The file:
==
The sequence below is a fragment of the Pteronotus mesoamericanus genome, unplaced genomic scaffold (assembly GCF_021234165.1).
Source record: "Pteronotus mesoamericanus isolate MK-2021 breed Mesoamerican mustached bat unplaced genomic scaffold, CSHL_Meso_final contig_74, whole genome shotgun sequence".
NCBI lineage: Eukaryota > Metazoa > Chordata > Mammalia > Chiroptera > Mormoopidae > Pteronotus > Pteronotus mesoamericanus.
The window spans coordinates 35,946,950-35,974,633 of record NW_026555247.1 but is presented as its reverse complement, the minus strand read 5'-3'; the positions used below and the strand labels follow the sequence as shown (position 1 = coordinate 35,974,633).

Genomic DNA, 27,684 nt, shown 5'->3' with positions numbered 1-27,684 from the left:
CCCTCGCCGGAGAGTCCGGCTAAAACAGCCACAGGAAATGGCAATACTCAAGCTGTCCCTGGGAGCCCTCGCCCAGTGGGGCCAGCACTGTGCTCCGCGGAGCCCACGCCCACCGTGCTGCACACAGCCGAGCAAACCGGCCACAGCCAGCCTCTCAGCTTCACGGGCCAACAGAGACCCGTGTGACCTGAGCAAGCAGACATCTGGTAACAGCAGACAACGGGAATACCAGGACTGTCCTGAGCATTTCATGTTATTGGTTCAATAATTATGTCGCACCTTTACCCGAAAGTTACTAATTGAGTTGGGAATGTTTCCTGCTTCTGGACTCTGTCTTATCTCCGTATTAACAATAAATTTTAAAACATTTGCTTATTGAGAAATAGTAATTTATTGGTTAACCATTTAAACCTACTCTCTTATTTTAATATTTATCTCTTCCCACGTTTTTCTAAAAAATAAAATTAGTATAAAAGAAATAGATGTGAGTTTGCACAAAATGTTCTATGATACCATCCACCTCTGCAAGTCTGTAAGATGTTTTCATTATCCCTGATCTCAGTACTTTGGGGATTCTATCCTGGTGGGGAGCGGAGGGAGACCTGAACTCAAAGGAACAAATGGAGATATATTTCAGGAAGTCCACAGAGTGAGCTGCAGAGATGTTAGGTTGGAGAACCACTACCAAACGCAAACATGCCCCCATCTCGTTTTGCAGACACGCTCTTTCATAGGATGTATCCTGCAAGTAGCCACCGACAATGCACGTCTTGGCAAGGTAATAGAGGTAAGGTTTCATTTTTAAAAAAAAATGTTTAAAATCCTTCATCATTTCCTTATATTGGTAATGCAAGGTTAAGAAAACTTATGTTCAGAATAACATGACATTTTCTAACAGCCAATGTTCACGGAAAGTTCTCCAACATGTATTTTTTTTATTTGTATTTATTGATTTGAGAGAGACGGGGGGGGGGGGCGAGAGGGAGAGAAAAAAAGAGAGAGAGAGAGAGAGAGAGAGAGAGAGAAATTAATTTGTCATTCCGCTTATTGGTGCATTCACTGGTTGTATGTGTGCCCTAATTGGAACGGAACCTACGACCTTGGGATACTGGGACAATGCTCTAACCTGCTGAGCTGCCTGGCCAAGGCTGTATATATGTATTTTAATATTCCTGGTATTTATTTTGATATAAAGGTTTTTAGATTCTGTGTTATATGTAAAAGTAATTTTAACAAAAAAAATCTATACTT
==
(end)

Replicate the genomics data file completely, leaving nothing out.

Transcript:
The sequence below is a fragment of the Pteronotus mesoamericanus genome, unplaced genomic scaffold (assembly GCF_021234165.1).
Source record: "Pteronotus mesoamericanus isolate MK-2021 breed Mesoamerican mustached bat unplaced genomic scaffold, CSHL_Meso_final contig_74, whole genome shotgun sequence".
NCBI lineage: Eukaryota > Metazoa > Chordata > Mammalia > Chiroptera > Mormoopidae > Pteronotus > Pteronotus mesoamericanus.
The window spans coordinates 35,946,950-35,974,633 of record NW_026555247.1 but is presented as its reverse complement, the minus strand read 5'-3'; the positions used below and the strand labels follow the sequence as shown (position 1 = coordinate 35,974,633).

Genomic DNA, 27,684 nt, shown 5'->3' with positions numbered 1-27,684 from the left:
CCCTCGCCGGAGAGTCCGGCTAAAACAGCCACAGGAAATGGCAATACTCAAGCTGTCCCTGGGAGCCCTCGCCCAGTGGGGCCAGCACTGTGCTCCGCGGAGCCCACGCCCACCGTGCTGCACACAGCCGAGCAAACCGGCCACAGCCAGCCTCTCAGCTTCACGGGCCAACAGAGACCCGTGTGACCTGAGCAAGCAGACATCTGGTAACAGCAGACAACGGGAATACCAGGACTGTCCTGAGCATTTCATGTTATTGGTTCAATAATTATGTCGCACCTTTACCCGAAAGTTACTAATTGAGTTGGGAATGTTTCCTGCTTCTGGACTCTGTCTTATCTCCGTATTAACAATAAATTTTAAAACATTTGCTTATTGAGAAATAGTAATTTATTGGTTAACCATTTAAACCTACTCTCTTATTTTAATATTTATCTCTTCCCACGTTTTTCTAAAAAATAAAATTAGTATAAAAGAAATAGATGTGAGTTTGCACAAAATGTTCTATGATACCATCCACCTCTGCAAGTCTGTAAGATGTTTTCATTATCCCTGATCTCAGTACTTTGGGGATTCTATCCTGGTGGGGAGCGGAGGGAGACCTGAACTCAAAGGAACAAATGGAGATATATTTCAGGAAGTCCACAGAGTGAGCTGCAGAGATGTTAGGTTGGAGAACCACTACCAAACGCAAACATGCCCCCATCTCGTTTTGCAGACACGCTCTTTCATAGGATGTATCCTGCAAGTAGCCACCGACAATGCACGTCTTGGCAAGGTAATAGAGGTAAGGTTTCATTTTTAAAAAAAAATGTTTAAAATCCTTCATCATTTCCTTATATTGGTAATGCAAGGTTAAGAAAACTTATGTTCAGAATAACATGACATTTTCTAACAGCCAATGTTCACGGAAAGTTCTCCAACATGTATTTTTTTTATTTGTATTTATTGATTTGAGAGAGACGGGGGGGGGGGGCGAGAGGGAGAGAAAAAAAGAGAGAGAGAGAGAGAGAGAGAGAGAGAGAAATTAATTTGTCATTCCGCTTATTGGTGCATTCACTGGTTGTATGTGTGCCCTAATTGGAACGGAACCTACGACCTTGGGATACTGGGACAATGCTCTAACCTGCTGAGCTGCCTGGCCAAGGCTGTATATATGTATTTTAATATTCCTGGTATTTATTTTGATATAAAGGTTTTTAGATTCTGTGTTATATGTAAAAGTAATTTTAACAAAAAAAATCTATACTT